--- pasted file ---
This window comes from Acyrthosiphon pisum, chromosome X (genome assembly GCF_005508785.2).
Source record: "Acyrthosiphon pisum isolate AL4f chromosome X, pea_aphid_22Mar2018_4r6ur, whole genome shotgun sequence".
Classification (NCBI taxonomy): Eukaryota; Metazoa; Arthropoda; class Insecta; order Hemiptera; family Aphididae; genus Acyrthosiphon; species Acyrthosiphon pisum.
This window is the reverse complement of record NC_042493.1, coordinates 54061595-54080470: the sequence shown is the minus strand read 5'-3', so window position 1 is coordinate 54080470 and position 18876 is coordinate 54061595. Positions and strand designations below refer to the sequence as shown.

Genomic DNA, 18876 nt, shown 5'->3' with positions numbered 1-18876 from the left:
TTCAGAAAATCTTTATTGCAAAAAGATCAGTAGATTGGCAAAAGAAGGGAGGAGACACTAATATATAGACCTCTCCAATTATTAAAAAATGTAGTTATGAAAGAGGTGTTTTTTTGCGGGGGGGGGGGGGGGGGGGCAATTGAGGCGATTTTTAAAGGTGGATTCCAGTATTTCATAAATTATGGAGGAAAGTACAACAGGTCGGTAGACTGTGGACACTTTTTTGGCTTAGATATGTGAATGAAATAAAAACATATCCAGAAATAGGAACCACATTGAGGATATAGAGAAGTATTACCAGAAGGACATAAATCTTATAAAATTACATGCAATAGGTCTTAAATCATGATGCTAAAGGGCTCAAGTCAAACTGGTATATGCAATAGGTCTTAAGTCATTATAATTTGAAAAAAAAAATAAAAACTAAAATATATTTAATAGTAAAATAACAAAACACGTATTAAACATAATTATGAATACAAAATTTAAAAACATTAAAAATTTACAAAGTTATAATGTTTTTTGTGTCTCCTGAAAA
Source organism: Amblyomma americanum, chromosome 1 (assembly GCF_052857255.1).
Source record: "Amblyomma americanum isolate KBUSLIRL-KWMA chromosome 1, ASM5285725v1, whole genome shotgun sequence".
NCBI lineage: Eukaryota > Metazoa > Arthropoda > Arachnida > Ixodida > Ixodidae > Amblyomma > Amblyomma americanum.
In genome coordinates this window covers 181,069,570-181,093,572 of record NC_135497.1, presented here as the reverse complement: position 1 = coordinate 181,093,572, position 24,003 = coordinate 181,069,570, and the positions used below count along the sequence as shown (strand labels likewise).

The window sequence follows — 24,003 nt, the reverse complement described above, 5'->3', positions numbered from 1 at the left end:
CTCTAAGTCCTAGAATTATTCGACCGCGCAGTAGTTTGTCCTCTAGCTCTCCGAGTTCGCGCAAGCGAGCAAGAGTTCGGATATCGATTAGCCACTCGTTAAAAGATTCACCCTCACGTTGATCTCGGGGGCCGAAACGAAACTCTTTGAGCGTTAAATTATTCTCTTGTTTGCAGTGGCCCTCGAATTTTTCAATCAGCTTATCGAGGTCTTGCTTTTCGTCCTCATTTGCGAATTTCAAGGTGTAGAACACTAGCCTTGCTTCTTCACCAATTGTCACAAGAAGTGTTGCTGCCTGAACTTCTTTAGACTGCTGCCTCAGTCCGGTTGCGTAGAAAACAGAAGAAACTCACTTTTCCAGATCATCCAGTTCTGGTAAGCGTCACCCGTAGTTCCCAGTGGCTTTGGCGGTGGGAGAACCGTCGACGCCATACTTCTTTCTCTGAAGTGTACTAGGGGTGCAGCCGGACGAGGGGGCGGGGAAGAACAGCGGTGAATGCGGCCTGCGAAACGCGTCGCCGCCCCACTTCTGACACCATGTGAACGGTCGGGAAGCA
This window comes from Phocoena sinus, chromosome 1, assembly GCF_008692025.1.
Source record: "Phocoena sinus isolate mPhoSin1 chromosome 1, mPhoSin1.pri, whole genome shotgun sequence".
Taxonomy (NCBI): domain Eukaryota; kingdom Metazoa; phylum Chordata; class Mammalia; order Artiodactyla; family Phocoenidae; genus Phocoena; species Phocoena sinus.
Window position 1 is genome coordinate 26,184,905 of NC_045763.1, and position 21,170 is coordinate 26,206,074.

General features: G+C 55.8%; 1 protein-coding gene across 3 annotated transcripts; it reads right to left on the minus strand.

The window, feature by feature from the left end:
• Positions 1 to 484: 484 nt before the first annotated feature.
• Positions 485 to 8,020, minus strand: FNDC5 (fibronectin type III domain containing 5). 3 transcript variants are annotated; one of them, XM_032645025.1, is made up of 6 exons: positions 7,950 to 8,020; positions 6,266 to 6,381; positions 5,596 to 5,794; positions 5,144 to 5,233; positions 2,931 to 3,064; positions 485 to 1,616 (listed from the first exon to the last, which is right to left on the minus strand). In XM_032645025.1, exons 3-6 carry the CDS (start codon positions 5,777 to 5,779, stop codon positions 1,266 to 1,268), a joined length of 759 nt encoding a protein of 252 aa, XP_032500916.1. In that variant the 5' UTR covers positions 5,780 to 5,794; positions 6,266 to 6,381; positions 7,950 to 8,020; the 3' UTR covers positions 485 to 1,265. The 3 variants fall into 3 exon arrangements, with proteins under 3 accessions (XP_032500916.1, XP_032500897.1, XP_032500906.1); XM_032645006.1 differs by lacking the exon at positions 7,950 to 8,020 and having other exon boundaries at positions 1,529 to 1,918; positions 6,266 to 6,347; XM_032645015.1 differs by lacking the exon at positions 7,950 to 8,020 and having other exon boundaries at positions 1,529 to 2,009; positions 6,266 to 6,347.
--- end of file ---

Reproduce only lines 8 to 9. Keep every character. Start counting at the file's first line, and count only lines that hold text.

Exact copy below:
Source record: "Amblyomma americanum isolate KBUSLIRL-KWMA chromosome 1, ASM5285725v1, whole genome shotgun sequence".
NCBI lineage: Eukaryota > Metazoa > Arthropoda > Arachnida > Ixodida > Ixodidae > Amblyomma > Amblyomma americanum.